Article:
2 Tips for Modern Teachers: Challenge the core and liquid breath.
Challenge the core. To build students’ core strength in each class, have them do the yoga “plank” with weight on the forearms. Tell them to hollow the abdomen (exhaling to bring the navel closer to the spine) and maintain this form for at least 30 seconds. As they become stronger, encourage them to place one hand at a time behind the back and then to lengthen one leg at a time until the foot leaves the floor. Incorporating these into longer movement phrases with music allows students to experience them as dancing rather than exercises.
Muscular strength is not the same thing as stability; flexibility is not the same as mobility. Clarity of form without resilience leads to rigidity; flexibility without grounding creates formlessness . . .
By changing “front” regularly, you will facilitate the kinesthetic learning that is so important in modern dance, in which each artist is expected to find her/his uniqueness rather than look a certain way.
Good teaching is often more about asking appropriate questions than about giving answers. By learning how to investigate movement concepts, students become empowered to participate in generating knowledge.
When dancers compete with others, their focus is often outside their bodies. But they learn more efficiently and deeply when they are aware of internal sensations and feelings.
When Natta Haotzima arrived in the United States from Mexico City seven years ago, she felt both the sting and the promise of her new home.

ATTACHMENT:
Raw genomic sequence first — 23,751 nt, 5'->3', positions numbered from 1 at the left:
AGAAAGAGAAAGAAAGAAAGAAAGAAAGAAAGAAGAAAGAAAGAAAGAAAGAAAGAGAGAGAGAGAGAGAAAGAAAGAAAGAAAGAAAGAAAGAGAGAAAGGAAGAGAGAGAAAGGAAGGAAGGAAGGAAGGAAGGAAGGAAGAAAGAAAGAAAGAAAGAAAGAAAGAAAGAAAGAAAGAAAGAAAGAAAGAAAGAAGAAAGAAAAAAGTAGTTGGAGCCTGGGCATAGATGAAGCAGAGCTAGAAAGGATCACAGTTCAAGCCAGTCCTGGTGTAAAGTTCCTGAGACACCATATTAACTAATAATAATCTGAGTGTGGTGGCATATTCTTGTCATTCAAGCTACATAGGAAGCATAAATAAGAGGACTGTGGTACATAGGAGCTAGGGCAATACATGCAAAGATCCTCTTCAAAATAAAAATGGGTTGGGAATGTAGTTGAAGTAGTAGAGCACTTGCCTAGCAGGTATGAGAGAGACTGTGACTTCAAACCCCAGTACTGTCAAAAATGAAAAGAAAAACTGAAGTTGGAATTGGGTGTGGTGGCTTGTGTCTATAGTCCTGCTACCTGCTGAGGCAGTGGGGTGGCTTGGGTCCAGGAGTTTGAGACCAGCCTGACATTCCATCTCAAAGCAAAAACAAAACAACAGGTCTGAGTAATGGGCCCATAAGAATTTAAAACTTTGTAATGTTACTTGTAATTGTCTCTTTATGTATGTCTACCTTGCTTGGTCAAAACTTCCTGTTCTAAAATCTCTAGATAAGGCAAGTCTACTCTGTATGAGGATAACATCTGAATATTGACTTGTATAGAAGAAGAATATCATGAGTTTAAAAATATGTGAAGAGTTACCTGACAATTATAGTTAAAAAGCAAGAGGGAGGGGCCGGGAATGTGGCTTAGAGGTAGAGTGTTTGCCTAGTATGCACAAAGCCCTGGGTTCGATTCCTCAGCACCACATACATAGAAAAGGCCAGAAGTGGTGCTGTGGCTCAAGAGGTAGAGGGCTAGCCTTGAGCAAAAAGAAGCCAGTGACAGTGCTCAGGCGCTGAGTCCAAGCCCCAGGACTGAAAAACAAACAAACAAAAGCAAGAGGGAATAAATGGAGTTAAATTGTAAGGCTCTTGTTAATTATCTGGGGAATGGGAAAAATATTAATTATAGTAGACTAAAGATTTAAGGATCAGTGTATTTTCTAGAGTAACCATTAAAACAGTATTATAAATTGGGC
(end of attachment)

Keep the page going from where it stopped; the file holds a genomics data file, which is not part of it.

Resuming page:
To help students find dynamic variation and movement efficiency, I guide them into moving from the three different weight centers.
When I ask teenage dancers what a plié is, often they answer, “Bending the knees.”
As you enter the studio, notice your own breath to help you become centered. Draw your students’ attention to their breath to help them become present in body, mind, and spirit.
Legendary modern-dance pioneer Isadora Duncan (1877–1927) believed in nature as the primary source of inspiration for a dancer. While classes in Duncan technique are not as common as classes in the techniques of other modern dance greats such as Martha Graham or José Limón, Duncan’s legacy is thriving at The Meadow Dance Studio in New York’s scenic Hudson Valley.
Last November I saw a performance by butoh troupe Sankai Juku that got me thinking about something we rarely do in our speeded-up world: slow down.
For two women in Austin, Texas, modern dance is the center of the universe. This universe is kept spinning by three separate but interconnected entities—a physical dance space, a dance school offering classes for serious adults, and a dance company. Both the women and their businesses are devoted to the teaching, making, and performing of modern dance.
“What exactly is modern dance?” It’s a question the teachers at studios that offer modern are likely used to hearing. And it can be a notoriously hard one to answer. In fact, it could be argued that there are as many definitions of modern dance as there are modern-dance makers, because at the heart of the form’s identity is self-expression.
I started teaching in 1953 and began developing my own method in 1968, drawing from many influences, including various styles of modern dance, rhythm tap, ballet, Laban Movement Analysis, Bartenieff Fundamentals, anatomy, kinesiology, and learning theories. In sharing my work with teachers, I’ve discovered an exponential impact; they pass on to their students what they find meaningful in my work. I am thrilled to know that dancers whom I will never meet are experiencing the ideas and practices to which I have devoted much of my life.